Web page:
I’m delighted to have been able to interview my fellow Seattleite, Tom Melancon, “Civil Savant”– Technical Writer, Department of Labor.
My sincere thanks to Tom for taking the time to give this interview!
What is your role with the Department of Labor?
My position is called Technical Writer, in the Department of Labor, Employment Standards Administration, Office of Worker’s Compensation programs (I sometimes laugh at the length of the title).
In particular, I work for the Division of Energy Employees’ Occupational Illness Compensation Program. We assist people who became ill as a result of developing the nation’s nuclear weapons assistance in obtaining financial compensation and medical benefits. In Seattle, we work a lot with The Department of Energy’s Hanford Site because it was involved in the development of the original atomic bombs. What I do within that organization is to respond to Congress when they have a question about the program, or whenever they have a constituent with a question.
The other part of my job is to coordinate staff training for the office. The EEOICP program is nationwide, and the Seattle regional office covers Washington, Oregon, Idaho, Nevada, and the rest of the West Coast. There are 4 regional offices (the others are in Denver, Jacksonville, and Cleveland).
The regional office has 100 staff. Some of the other positions are claims examiners, senior claims examiners and fiscal officers—we have a quite a few attorneys in the claims examiner position (it’s a GS 11 to step 12). It’s a good position for people entering the government. Some previously worked in medical claims or other state or private workers compensation programs. The claims examiners job is to get medical and employment evidence and qualify people for compensation.
How did you get into this job? Mine was a strange route. I joined the government through Job Corps in Seattle. I got recruited into my current position because I was a Job Corps Programs Director and the DOL regional office needed someone with center experience. As a project manager for Job Corps, I was a consultant; I worked with 3 Job Corps centers to improve their performance and make sure they had funding. I loved the job; but they changed the administration of the office and closed the Seattle regional office, which is why I moved to my current role with the Department of Labor.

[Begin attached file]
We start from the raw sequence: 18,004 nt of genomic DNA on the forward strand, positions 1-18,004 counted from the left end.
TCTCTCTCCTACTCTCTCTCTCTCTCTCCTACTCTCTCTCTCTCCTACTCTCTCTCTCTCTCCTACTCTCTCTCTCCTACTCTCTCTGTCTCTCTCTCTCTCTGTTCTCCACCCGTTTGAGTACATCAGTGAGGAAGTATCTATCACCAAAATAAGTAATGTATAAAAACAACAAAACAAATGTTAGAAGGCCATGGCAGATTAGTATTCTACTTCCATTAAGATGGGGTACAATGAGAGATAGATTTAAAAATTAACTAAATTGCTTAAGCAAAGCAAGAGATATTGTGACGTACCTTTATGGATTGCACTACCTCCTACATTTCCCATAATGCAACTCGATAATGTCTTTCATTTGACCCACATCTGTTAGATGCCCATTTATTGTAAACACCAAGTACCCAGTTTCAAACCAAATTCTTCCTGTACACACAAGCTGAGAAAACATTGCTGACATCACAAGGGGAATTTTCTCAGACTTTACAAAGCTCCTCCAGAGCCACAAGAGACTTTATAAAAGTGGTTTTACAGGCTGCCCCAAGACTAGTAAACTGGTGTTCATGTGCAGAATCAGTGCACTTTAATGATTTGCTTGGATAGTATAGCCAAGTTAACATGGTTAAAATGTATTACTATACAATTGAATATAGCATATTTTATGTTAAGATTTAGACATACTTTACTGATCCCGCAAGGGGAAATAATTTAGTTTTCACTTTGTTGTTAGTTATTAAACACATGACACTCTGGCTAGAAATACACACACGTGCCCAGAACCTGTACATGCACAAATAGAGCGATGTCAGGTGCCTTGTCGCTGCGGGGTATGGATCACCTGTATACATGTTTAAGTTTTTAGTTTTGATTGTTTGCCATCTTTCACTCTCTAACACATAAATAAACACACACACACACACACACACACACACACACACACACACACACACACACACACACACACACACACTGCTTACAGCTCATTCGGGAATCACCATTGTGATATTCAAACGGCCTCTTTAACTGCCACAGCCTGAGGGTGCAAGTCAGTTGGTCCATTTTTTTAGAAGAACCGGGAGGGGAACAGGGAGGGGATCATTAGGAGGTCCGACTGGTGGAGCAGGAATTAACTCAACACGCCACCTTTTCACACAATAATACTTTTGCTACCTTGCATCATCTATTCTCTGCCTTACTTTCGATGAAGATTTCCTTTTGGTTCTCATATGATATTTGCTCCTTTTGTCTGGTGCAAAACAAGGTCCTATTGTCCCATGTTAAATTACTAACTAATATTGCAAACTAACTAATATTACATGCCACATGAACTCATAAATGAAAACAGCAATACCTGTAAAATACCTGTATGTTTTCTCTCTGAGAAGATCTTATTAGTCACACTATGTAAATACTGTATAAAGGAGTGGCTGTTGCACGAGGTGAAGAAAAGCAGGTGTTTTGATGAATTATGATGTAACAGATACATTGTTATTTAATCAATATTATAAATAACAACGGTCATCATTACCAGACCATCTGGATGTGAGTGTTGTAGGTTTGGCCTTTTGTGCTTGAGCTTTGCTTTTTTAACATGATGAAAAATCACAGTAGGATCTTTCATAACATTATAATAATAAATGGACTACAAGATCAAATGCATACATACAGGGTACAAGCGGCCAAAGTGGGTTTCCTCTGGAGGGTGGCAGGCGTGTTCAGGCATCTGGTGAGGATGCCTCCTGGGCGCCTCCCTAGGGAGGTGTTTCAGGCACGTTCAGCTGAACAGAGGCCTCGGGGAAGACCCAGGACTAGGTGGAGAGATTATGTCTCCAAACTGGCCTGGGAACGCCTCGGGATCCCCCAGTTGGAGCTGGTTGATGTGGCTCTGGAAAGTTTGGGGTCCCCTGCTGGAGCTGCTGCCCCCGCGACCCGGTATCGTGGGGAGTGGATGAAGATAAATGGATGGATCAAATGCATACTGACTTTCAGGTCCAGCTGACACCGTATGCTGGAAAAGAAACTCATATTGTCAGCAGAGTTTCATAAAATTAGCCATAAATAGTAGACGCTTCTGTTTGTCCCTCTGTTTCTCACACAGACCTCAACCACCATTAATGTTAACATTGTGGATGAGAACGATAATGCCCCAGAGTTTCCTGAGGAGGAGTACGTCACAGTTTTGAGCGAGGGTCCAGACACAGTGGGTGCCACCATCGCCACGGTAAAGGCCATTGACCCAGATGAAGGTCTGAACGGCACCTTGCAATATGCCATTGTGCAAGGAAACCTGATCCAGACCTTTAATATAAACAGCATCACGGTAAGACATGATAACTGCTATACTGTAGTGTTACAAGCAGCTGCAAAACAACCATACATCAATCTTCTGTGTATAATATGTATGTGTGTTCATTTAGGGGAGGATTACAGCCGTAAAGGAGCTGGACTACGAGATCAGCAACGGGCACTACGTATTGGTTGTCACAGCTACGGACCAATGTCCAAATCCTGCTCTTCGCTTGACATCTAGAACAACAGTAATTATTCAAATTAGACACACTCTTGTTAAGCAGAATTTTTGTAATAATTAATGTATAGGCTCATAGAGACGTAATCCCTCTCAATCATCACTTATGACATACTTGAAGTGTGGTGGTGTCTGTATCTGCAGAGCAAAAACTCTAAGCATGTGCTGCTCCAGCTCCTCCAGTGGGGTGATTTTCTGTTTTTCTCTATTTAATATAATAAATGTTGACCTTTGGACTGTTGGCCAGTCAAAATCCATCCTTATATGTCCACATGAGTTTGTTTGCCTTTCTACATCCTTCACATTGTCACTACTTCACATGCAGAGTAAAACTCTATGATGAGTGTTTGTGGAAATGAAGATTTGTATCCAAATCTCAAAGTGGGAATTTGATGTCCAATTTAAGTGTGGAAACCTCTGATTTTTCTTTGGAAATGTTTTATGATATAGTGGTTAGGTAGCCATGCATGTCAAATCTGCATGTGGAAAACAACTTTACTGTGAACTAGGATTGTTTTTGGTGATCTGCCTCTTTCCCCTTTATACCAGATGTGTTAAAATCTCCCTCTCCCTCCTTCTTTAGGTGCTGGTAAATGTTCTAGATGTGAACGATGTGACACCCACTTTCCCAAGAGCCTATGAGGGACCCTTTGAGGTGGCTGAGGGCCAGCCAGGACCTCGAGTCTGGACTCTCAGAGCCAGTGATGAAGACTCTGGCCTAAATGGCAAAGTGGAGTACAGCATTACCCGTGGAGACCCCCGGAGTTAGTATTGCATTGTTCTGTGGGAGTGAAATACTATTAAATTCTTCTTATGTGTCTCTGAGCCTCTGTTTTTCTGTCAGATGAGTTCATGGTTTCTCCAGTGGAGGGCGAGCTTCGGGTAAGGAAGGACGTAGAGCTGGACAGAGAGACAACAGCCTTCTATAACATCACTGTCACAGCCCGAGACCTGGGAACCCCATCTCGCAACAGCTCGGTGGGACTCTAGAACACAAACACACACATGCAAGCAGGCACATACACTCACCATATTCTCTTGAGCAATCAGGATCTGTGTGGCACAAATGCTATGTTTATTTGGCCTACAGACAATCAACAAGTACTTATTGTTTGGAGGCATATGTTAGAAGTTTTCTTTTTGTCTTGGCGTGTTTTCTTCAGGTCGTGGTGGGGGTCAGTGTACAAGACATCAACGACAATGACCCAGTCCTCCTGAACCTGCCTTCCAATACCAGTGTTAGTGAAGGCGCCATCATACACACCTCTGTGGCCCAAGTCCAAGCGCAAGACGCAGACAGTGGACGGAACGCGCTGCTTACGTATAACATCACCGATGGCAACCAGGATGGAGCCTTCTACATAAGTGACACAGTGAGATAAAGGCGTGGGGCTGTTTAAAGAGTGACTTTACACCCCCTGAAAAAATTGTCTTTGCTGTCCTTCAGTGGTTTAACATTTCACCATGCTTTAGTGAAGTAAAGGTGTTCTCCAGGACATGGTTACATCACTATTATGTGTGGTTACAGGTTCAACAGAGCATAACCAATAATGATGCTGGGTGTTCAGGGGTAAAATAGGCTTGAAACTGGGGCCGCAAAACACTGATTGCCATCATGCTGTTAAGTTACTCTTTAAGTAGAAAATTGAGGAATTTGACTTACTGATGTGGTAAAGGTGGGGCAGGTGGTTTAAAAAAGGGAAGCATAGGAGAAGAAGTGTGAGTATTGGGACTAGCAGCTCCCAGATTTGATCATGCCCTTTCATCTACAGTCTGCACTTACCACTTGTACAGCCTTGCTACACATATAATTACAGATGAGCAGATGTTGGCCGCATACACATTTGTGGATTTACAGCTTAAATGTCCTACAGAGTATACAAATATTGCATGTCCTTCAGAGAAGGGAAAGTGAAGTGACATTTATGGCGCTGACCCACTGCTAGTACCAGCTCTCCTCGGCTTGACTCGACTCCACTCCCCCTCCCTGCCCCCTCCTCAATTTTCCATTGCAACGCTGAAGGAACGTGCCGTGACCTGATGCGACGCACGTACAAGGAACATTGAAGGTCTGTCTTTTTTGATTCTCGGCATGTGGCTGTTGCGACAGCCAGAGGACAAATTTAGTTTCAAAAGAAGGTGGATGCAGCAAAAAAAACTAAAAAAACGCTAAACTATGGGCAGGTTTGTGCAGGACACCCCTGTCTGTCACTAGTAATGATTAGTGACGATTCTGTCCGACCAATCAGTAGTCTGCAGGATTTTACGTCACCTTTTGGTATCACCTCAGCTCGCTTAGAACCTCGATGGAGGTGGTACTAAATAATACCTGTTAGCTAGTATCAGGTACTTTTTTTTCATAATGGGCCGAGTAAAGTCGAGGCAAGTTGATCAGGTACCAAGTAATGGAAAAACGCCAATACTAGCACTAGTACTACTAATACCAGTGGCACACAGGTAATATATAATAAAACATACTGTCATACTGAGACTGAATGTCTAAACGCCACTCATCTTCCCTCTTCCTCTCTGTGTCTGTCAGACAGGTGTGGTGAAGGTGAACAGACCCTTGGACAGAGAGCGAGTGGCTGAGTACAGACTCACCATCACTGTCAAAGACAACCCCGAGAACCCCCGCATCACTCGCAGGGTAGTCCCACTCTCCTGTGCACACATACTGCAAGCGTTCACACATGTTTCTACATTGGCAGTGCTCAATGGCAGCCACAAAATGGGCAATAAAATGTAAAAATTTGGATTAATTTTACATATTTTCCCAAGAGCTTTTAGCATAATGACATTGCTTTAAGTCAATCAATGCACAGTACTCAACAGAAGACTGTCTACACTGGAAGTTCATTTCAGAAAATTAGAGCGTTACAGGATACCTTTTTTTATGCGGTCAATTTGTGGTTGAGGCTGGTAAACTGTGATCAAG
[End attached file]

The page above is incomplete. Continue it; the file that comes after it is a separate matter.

We have one of the biggest regional offices in DOL in Seattle. There are other agencies located here: OSHA; FECA (federal employee’s compensation program), etc.
How did you start in federal service? I finished a Master’s in Counseling, and started as a basic orientation specialist at a Job Corp center in Reno, NV, where I stayed for 8 years, and worked my way up to Program Director. I worked for a few years as a career counselor in private practice, and came back to Job Corps as a consultant. Then I went to work at the Job Corps in Astoria OR. During my time in Oregon, I met the people working in the Seattle office of Job Corps, and they recruited me to work as a project manager. I had to fill out one of those very long federal job application forms, and then they interviewed me over the phone in 1999. I didn’t get the position at that time, but then a year later got a call from the same office, and they just hired me based on the previous application.
What is a typical day like for you? A typical day involves about half the day in more administrative work, part of which is responding to Congressional letters. Congressional letters are usually generated on behalf of a claimant who is unsatisfied with some aspect of the program. So I have to research the claim, identify what has been done to address the claimants issues and what may need to be done and write a response that addresses all issues and is signed by the District Director. I’ll spend part of the morning responding to emails and updating the office Access Data Bases for claims and employment verification sources. The second half of the day I’ll be training staff members on best practices, use of office reports, time management, etc. It’s partly file and writing work, and then developmental work.
What was your favorite accomplishment in your career? The accomplishment in this position I’m most proud of is that I was asked to develop two of the training presentations for the newly developed EEOICP New Claims Examiner Training Program in Jacksonville, Florida. I also travel to Florida about every other month to present them. It’s a great thing to be part of, to make sure the claims examiners understand the importance of customer service, and to make sure everyone’s trained under the same procedures.
I’m really excited about the GovLoop network. One of the things I’m interested in as a Federal employee is interacting and interfacing with others in the fed system, and GovLoop looks like a good way to do that.
P.S. I came up with the moniker “Civil Savant” recently, and I plan to develop a cartoon based upon the things I find funny about working in the government. I’ll let the GovLoop members know where to find it when it’s published.